The strength of the sea also took its toll of craft as they made their way to their assigned positions off the Normandy beaches. The LCT(A)s (Landing Craft, Tank (Armoured) in particular, were very vulnerable. Prior to D-Day some 48 American built Mk5 LCT's, serving with the Royal Navy under lend-lease, had been converted to the designations LCT(A) and LCT(HE), the (HE) denoting "high explosive." The conversion took the form of a custom built ramp erected on the tank deck. Its height was such that when the LCT approached the beach, the tanks mounted on the ramp, were able to fire over the bows, thus, hopefully, forcing defenders on the beaches to keep their heads down. One of the problems with such craft was that they were prone to turning over in heavy seas. The weight of the tanks, mounted on the assault ramps made the vessels top heavy; thus, the craft were difficult to handle.

Last cheer for Hitler. American soldiers taken prisoners during the Ardennes Offensive

We were ordered to line up out in front of the farmhouse. Two of the soldiers were very young teens and very eager to ‘shoot the enemy’ as we stood silently in the snow. Hitler had ordered that any prisoners captured during this offensive battled were to be shot. We were all very aware of this possibility because word had spread among the Allied soldiers of a massacre at Malmedy two days earlier. … In all there were 30 GI’s rounded up that day. We all stood there silently in line, facing enemy guns, not knowing what would happen next. To our relief, we were loaded into trucks and driven a short distance to a nearby town, Bullingen.

These Belgian soldiers seem to have given up rather cheerfully. 1940


At the end of 1943, my family moved from Belfast, where we had experienced the Blitz, to the small town of Larne.

We children were very interested in the idea of war. The films that we attended on Saturday afternoons (at sixpence a show, financed by our mothers who were always glad to get us out of the house) were quite often about wartime exploits. It was the age of government propaganda and films were made in which winning the war was a forgone conclusion, and we believed it. After all, hadn't we beaten the Germans before!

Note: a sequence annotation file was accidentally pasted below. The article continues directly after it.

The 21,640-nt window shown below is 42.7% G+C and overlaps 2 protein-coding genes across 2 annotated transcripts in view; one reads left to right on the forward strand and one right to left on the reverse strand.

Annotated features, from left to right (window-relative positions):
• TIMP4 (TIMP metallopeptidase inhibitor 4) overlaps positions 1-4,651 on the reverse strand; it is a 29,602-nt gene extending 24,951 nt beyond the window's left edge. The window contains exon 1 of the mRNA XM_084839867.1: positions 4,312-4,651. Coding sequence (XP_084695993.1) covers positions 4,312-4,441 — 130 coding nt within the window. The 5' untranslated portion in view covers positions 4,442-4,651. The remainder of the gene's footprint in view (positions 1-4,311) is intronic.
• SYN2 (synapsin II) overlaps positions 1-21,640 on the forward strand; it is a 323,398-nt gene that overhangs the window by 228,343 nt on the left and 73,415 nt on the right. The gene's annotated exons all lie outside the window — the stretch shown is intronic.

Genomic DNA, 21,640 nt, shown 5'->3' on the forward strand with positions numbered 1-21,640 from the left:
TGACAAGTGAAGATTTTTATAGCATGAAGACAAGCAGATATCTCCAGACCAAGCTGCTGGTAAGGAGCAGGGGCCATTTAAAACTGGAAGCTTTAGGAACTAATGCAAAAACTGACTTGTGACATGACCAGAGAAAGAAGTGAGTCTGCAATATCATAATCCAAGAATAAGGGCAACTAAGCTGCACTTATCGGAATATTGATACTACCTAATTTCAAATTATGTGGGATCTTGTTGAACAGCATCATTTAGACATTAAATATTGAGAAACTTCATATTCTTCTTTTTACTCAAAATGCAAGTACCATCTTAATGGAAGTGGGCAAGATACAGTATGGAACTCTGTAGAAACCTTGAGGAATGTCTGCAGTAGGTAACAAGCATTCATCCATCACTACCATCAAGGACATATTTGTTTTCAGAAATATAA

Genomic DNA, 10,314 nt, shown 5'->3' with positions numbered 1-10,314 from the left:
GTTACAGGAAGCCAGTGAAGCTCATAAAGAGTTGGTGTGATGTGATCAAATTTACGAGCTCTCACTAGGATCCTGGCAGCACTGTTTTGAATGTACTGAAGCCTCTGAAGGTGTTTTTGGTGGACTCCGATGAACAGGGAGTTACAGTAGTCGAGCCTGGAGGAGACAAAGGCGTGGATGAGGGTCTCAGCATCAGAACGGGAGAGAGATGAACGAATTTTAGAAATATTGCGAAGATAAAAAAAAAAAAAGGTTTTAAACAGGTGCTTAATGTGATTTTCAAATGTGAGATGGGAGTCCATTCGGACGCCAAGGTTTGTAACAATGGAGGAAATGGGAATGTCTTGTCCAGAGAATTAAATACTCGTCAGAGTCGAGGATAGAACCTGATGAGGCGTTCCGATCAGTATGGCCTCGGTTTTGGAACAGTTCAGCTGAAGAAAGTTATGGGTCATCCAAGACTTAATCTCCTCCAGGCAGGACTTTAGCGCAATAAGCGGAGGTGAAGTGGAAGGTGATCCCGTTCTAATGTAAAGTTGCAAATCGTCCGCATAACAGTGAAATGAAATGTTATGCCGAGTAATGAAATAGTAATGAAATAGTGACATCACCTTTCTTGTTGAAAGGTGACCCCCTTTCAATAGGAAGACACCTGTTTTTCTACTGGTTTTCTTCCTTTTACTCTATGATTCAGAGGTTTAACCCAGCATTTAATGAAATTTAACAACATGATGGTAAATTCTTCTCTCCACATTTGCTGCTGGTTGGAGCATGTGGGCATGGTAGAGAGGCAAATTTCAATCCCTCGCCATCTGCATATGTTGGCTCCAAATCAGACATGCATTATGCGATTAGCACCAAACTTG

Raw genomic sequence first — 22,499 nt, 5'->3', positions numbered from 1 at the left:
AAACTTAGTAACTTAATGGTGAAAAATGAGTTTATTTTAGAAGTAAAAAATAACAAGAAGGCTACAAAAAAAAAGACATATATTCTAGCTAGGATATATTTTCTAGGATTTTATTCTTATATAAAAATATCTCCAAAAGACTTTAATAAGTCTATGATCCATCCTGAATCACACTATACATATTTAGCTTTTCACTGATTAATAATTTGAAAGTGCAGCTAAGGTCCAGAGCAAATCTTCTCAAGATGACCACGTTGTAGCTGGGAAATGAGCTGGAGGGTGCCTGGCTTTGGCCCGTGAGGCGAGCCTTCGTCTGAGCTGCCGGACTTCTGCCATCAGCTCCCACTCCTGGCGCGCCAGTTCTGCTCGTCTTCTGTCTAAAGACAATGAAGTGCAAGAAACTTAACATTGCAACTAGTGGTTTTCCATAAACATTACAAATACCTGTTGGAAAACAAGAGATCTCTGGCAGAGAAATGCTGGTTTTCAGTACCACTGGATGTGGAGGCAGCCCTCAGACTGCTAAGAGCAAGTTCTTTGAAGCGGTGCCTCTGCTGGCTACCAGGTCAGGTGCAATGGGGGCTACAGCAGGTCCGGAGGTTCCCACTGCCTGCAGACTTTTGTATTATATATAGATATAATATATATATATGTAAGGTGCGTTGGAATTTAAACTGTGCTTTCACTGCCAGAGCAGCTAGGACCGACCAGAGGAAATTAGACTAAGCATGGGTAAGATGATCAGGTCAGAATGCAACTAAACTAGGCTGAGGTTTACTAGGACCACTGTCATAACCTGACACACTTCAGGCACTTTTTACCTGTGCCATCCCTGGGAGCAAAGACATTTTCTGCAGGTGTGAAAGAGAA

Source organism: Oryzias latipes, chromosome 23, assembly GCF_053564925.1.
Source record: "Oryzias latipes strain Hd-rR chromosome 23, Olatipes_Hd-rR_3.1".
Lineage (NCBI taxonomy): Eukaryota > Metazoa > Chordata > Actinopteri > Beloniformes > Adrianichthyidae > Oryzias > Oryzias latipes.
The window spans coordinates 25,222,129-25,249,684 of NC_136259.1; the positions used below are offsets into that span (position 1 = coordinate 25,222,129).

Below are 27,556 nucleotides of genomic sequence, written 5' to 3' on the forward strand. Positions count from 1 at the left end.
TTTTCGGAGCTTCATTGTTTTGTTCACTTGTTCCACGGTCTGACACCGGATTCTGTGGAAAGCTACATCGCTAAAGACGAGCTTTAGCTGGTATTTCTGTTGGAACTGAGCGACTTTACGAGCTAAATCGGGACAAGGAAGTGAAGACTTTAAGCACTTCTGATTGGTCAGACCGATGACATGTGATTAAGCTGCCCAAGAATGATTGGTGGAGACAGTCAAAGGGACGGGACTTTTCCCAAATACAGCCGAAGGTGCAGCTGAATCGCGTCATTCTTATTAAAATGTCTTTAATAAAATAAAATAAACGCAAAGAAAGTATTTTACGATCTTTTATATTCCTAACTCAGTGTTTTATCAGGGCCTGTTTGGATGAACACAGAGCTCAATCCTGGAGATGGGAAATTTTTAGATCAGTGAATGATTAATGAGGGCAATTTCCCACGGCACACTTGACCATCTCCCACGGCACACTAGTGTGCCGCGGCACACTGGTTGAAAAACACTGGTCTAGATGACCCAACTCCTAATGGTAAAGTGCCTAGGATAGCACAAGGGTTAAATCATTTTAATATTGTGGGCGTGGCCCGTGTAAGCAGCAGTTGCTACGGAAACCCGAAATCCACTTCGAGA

Then we had our eyes opened to what could happen to allied armies in battle. Out of the blue, a camp was constructed near to where I lived and into it were marched sad ranks of war-weary Belgian soldiers.

When they arrived many of them were without boots and had wrapped their feet in cardboard. They were tired and somewhat fearful to find themselves in a place they had never heard of.
Czech people welcome the Russian troops. 1945


The British and French urged for acceptance, warning that rejection might mean war. If it did mean war, they would refuse to come to the aid of the Czechs. Dr. Benes turned to the Soviet Union, which promised to stand against the Nazis even if the British and French would not. But the Czechoslovakia Agrarian Party was absolutely opposed to Russian troops entering the country and civil war might result if they did. Dr. Benes was in a hell of a spot. Not wanting to be responsible for either a civil war or a world war, Benes had no choice but to capitulate.